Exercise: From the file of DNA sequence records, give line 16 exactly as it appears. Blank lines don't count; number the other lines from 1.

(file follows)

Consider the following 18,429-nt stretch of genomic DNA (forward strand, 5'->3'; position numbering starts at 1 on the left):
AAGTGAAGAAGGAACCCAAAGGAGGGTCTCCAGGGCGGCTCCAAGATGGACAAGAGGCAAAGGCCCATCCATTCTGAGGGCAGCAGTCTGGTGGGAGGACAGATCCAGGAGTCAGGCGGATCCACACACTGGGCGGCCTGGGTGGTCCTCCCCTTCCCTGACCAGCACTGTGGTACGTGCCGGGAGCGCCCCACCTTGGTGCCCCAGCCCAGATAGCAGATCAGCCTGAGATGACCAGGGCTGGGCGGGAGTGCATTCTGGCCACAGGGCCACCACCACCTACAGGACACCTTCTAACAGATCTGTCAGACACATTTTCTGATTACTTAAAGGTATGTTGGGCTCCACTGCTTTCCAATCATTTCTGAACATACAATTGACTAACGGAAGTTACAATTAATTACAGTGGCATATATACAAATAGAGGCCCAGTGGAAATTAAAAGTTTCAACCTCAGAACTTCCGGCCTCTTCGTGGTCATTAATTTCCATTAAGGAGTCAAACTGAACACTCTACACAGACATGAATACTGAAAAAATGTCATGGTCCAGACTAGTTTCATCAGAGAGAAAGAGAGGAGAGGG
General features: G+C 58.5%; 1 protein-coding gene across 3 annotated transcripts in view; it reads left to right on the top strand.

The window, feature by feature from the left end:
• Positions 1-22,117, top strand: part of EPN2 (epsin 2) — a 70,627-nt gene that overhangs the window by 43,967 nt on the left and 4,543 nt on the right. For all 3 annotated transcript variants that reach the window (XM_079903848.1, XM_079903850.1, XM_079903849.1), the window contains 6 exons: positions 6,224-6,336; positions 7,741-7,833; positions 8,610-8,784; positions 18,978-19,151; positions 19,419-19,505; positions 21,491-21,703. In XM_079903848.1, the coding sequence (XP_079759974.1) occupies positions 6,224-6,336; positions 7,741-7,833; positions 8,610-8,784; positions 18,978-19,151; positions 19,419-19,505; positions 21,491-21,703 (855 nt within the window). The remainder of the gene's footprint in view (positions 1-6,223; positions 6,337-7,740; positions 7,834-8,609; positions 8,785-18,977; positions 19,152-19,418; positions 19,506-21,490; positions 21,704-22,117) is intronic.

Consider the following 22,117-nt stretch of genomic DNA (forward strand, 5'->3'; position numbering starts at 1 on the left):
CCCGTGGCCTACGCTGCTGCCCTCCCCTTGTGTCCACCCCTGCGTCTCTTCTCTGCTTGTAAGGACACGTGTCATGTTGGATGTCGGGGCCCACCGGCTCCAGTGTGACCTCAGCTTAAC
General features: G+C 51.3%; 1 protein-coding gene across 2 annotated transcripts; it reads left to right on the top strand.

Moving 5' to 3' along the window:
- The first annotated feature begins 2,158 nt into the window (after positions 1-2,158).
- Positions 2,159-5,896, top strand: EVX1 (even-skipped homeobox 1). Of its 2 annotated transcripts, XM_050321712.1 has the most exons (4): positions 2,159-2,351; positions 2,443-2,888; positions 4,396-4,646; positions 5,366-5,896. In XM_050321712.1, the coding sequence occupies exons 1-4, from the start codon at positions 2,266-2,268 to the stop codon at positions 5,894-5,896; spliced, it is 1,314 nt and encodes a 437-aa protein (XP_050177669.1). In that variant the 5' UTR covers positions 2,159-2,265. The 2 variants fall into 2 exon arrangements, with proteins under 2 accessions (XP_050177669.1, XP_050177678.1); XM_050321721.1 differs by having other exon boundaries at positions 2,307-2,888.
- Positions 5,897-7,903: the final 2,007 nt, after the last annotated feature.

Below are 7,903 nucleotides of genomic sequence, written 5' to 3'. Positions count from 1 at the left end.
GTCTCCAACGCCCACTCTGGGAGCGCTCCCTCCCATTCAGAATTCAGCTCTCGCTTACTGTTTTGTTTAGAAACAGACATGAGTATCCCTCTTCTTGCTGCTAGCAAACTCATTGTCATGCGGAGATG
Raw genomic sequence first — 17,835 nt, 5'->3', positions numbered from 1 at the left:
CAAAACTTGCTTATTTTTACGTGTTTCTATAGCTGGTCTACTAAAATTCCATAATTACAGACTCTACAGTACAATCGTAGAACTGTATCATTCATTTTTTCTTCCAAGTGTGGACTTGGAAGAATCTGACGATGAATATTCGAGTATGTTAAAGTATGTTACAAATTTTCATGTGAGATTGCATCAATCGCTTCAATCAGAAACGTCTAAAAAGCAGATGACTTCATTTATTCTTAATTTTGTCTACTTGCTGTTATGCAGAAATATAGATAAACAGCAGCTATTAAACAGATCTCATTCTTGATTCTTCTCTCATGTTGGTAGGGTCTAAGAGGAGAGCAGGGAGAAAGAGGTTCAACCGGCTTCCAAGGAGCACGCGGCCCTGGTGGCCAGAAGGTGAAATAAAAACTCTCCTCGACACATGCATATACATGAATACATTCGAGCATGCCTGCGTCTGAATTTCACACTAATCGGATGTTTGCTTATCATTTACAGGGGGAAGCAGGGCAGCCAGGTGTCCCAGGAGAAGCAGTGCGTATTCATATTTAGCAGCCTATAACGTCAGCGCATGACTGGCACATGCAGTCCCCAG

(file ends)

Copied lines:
CAAAACTTGCTTATTTTTACGTGTTTCTATAGCTGGTCTACTAAAATTCCATAATTACAGACTCTACAGTACAATCGTAGAACTGTATCATTCATTTTTTCTTCCAAGTGTGGACTTGGAAGAATCTGACGATGAATATTCGAGTATGTTAAAGTATGTTACAAATTTTCATGTGAGATTGCATCAATCGCTTCAATCAGAAACGTCTAAAAAGCAGATGACTTCATTTATTCTTAATTTTGTCTACTTGCTGTTATGCAGAAATATAGATAAACAGCAGCTATTAAACAGATCTCATTCTTGATTCTTCTCTCATGTTGGTAGGGTCTAAGAGGAGAGCAGGGAGAAAGAGGTTCAACCGGCTTCCAAGGAGCACGCGGCCCTGGTGGCCAGAAGGTGAAATAAAAACTCTCCTCGACACATGCATATACATGAATACATTCGAGCATGCCTGCGTCTGAATTTCACACTAATCGGATGTTTGCTTATCATTTACAGGGGGAAGCAGGGCAGCCAGGTGTCCCAGGAGAAGCAGTGCGTATTCATATTTAGCAGCCTATAACGTCAGCGCATGACTGGCACATGCAGTCCCCAG